We have two pieces of inscriptional evidence for Ulišum. The earliest comes from a record of conquests of Naram-Sin, who was a ruler in Babylon during the Akkadian period (2254–2218 BC), where Ulišum is listed as being in the general area of Ebla and near the Mediterranean Sea.27 The second is in execration texts from Egypt during the reigns of Sesostris I28 and Sesostris III.29 While the execration texts from the reign of Sesostris I seem random, the texts from the reign of Sesostris III follow the coast from north to south with incursions inland following routes of travel. Ulišum comes in the following sequence: Ebla (yb3y), Ridu (ryti),30 and Ulišum (3wš3mm).31 This sequence would place Olishem northward of Ebla (Tell-Mardikh) by two major Middle Bronze II cities. Oylum Höyük is in the correct vicinity for Ulišum.

Scholars dated the papyrus mentioned in the news article to the Iron Age, which puts it much later than Abraham. Without archaeological context or content of the papyrus to judge, it is difficult to know what to make of the claim.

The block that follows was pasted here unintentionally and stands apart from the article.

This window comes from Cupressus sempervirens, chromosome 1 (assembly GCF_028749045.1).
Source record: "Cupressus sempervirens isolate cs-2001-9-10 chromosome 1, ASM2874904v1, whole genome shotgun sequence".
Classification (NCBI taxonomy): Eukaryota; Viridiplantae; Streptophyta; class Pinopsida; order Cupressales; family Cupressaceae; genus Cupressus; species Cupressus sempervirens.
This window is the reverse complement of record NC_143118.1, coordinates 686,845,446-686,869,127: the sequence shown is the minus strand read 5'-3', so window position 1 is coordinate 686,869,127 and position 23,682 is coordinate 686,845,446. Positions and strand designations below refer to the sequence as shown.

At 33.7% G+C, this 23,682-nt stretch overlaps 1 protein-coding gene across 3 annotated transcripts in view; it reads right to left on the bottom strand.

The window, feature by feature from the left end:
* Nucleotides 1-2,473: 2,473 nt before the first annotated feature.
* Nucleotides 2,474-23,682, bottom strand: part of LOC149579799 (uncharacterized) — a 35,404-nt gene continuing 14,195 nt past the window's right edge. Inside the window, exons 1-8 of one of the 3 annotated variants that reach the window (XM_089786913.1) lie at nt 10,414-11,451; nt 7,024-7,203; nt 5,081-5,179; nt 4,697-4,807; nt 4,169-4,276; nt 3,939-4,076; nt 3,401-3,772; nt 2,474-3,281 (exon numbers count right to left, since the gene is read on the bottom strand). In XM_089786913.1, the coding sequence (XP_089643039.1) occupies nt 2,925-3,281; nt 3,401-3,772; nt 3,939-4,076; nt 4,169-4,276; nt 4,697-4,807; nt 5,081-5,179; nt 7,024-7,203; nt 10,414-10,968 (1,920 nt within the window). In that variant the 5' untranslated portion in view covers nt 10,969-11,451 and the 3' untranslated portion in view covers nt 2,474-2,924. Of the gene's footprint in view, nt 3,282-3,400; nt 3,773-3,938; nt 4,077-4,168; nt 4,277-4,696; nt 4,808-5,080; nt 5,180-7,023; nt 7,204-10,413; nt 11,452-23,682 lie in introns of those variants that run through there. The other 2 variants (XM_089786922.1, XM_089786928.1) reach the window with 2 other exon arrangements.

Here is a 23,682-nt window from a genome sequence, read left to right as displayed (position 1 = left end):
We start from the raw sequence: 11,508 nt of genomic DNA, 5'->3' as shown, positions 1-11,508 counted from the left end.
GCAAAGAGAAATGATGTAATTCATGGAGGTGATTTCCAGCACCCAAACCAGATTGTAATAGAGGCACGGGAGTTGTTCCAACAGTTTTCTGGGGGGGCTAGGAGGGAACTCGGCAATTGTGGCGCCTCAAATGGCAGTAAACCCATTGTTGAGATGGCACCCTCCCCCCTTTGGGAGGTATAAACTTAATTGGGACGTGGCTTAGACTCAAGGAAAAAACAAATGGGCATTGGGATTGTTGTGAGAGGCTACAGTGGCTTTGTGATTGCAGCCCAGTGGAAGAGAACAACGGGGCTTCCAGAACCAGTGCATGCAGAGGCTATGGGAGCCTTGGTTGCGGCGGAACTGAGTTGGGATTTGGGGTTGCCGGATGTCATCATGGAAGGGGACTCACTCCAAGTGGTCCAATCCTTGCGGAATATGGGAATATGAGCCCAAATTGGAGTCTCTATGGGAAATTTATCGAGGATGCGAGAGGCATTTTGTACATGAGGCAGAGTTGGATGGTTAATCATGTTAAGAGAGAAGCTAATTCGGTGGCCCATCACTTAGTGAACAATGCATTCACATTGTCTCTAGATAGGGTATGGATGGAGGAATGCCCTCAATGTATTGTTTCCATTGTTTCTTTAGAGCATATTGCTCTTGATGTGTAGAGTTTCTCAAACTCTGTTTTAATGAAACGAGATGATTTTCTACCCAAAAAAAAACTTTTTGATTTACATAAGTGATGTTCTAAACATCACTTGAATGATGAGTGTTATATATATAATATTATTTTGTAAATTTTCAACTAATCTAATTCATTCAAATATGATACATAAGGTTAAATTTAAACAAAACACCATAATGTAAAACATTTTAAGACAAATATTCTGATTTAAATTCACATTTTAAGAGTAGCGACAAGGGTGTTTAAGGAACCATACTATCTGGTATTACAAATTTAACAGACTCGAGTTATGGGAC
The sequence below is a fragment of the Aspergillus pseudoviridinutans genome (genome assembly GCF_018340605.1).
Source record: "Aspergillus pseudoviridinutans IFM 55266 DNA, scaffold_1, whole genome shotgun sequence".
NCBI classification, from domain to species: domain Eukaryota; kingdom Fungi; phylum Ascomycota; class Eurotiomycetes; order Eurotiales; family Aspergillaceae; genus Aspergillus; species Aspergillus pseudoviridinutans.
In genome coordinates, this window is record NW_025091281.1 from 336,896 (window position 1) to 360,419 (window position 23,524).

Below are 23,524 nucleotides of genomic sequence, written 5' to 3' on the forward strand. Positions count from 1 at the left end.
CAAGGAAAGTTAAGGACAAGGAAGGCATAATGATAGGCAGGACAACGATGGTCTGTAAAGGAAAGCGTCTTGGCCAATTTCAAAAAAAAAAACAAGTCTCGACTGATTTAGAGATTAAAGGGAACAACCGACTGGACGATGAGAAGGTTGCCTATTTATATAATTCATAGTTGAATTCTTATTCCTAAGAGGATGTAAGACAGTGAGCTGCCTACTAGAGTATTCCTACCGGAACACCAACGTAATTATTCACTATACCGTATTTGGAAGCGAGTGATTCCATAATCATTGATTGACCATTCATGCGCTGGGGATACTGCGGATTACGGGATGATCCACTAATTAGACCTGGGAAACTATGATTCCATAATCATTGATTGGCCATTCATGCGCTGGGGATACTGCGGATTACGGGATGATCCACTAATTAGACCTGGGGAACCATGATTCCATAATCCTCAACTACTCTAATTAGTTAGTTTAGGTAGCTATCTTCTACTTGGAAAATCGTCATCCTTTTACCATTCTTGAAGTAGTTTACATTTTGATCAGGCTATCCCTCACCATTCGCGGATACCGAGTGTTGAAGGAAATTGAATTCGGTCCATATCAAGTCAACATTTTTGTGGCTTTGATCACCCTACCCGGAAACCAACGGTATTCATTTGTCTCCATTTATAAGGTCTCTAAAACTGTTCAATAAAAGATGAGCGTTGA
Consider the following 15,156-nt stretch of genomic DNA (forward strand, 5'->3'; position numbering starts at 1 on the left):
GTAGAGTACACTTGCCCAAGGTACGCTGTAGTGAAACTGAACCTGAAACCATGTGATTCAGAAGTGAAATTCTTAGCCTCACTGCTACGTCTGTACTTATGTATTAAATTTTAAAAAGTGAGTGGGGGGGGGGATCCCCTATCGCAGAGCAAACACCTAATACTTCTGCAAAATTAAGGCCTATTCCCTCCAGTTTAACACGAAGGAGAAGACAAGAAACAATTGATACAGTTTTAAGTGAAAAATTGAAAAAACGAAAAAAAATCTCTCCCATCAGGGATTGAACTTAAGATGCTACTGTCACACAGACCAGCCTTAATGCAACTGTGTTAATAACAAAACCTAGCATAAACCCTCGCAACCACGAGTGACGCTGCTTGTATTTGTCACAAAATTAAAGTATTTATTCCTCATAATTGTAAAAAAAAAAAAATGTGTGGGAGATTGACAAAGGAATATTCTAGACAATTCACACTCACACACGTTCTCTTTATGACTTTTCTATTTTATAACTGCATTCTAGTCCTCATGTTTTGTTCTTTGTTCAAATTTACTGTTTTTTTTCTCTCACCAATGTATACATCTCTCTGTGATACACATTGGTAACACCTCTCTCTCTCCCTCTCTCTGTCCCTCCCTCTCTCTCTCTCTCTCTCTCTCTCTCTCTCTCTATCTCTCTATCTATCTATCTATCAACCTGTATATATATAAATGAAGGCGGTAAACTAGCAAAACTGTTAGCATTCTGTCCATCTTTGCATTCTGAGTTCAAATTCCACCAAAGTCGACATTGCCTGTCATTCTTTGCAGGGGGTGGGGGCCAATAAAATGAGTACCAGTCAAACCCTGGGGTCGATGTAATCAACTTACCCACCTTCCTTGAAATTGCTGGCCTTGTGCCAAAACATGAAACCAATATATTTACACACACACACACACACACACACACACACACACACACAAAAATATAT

If indeed tablets in Hittite from the site identify it as Ullis, then it is probably the Ulišum that Naram-Sin attacked and is a likely candidate for Olishem. If Oylum Höyük is Olishem, then Ur of the Chaldees should be one of the dozens of Middle Bronze II sites in the Kilis plain. We await further discoveries and publications. At present, given the many uncertainties, we can regard this identification as promising but not proven.